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Australian colonial verse and song

Bellbirds
Henry Kendall

 

By channels of coolness the echoes are calling,
And down the dim gorges I hear the creek falling;
It lives in the mountains, where moss and the sedges
Touch with their beauty the banks and the ledges;
Through brakes of the cedar and sycamore bowers
Struggles the light that is love to the flowers.
And, softer than slumber, and sweeter than singing,
The notes of the bellbirds are running and ringing.

The silver-voiced bellbirds, the darlings of daytime,
They sing in September their songs of the Maytime
When shadows wax strong, and the thunderbolts hurtle,
They hide with their fear in the leaves of the myrtle:
When rain and the sunbeams shine mingled together
They start up like fairies that follow fair fair weather,
And straightway the hues of their feathers unfolden
Are the green and the purple, the blue and the golden.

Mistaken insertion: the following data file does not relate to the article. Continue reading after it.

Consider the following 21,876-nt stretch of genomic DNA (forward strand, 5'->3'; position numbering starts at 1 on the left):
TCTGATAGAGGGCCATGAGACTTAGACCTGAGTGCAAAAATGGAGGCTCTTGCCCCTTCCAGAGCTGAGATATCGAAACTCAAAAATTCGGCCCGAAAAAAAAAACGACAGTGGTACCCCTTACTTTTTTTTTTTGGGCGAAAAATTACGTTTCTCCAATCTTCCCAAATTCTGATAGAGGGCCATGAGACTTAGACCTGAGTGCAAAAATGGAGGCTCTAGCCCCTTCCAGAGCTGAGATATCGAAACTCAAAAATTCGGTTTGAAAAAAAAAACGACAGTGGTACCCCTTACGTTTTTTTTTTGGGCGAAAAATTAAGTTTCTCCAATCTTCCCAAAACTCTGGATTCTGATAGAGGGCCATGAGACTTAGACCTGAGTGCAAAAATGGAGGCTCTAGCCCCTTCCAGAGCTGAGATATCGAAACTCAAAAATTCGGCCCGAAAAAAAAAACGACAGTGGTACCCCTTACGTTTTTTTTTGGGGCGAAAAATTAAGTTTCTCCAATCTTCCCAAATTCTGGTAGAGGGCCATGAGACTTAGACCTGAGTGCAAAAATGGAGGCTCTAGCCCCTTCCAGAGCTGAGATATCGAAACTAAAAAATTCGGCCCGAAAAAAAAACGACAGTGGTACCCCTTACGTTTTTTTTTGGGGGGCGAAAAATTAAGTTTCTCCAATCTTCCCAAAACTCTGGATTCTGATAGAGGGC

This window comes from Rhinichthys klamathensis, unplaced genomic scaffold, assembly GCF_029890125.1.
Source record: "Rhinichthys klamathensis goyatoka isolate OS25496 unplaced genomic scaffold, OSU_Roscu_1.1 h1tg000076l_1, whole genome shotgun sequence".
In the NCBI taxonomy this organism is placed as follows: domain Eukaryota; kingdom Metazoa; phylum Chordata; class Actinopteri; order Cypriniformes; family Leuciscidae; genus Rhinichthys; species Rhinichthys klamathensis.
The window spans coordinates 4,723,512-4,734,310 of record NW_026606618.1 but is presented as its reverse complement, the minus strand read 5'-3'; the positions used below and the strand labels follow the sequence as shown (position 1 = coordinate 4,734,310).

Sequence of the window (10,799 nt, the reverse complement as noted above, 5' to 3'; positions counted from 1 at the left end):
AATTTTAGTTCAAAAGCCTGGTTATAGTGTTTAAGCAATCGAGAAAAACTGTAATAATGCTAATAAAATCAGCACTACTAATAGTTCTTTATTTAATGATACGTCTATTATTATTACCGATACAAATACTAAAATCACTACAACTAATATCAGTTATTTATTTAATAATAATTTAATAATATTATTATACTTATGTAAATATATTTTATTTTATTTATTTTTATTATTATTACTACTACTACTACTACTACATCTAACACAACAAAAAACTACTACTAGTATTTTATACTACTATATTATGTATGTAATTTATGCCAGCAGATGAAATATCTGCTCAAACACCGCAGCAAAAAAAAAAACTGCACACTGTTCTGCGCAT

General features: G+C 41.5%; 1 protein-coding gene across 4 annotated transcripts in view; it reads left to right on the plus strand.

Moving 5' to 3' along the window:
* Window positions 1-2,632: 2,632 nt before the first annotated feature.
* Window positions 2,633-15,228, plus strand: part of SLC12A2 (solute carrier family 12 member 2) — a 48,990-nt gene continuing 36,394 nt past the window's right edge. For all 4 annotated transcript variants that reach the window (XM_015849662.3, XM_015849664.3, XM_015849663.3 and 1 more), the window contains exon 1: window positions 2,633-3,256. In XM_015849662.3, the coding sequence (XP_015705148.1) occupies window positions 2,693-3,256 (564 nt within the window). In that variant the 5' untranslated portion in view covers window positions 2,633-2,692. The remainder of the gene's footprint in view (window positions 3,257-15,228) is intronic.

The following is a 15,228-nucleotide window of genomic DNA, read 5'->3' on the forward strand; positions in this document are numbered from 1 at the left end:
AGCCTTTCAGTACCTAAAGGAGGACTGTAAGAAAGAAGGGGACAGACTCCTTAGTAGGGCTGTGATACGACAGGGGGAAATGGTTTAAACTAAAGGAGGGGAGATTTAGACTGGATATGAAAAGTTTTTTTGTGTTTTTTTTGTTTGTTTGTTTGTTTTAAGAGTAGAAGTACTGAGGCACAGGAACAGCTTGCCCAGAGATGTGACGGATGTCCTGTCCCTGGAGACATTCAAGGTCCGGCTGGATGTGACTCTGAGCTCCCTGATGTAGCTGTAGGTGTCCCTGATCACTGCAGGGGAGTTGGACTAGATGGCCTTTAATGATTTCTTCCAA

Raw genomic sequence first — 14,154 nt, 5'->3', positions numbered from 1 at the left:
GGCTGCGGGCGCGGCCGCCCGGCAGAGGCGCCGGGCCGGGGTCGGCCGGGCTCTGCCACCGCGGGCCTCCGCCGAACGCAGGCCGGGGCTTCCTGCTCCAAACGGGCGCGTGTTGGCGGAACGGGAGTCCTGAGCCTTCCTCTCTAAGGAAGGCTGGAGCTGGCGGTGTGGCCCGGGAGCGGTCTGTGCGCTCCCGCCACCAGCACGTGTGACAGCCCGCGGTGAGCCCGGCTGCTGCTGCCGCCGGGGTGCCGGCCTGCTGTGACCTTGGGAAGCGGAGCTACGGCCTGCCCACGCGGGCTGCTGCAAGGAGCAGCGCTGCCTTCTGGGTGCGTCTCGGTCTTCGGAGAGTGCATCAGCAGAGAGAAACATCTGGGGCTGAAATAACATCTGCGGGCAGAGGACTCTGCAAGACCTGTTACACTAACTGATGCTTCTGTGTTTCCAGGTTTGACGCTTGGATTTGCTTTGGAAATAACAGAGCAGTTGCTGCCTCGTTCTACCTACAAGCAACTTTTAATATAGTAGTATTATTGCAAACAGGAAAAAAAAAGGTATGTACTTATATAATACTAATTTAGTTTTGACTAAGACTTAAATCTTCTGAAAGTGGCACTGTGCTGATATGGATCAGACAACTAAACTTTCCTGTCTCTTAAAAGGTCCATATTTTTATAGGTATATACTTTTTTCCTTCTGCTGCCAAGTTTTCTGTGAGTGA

October, the maiden of bright yellow tresses,
Loiters for love in these cool wildernesses;
Loiters knee-deep in the grasses to listen,
Where dripping rocks gleam and the and the leafy pools glisten
Then is the time when the water-moons splendid
Break with their gold, and are scattered or blended
Over the creeks, till the woodlands have warning
Of songs of the bellbird and wings of the morning.

Welcome as waters unkissed by the summers
Are the voices of Bellbirds to thirsty far-comers
When fiery December sets foot in the forest,
And the need of the wayfarer presses the sorest,
Pent in the ridges for ever and ever,
The bellbirds direct him to spring to the river,
With rings and with ripple, like runnels whose torrents
Are toned by the pebbles and leaves in the current.

Often I sit, looking back to a childhood
Mixd with the sights and the sounds of the wildwood,
Longing for power and the sweetness to fashion
Lyrics with beats like the heartbeats of passion -
Songs interwoven of lights and of laughters
Borrowed from bellbirds in far forest rafters;
So I might keep in the cities and alleys
The beauty and strength of the deep mountain valleys,
Charming to slumber the pain of my losses
With glimpses of creeks and a vision of mosses.


Henry Kendall

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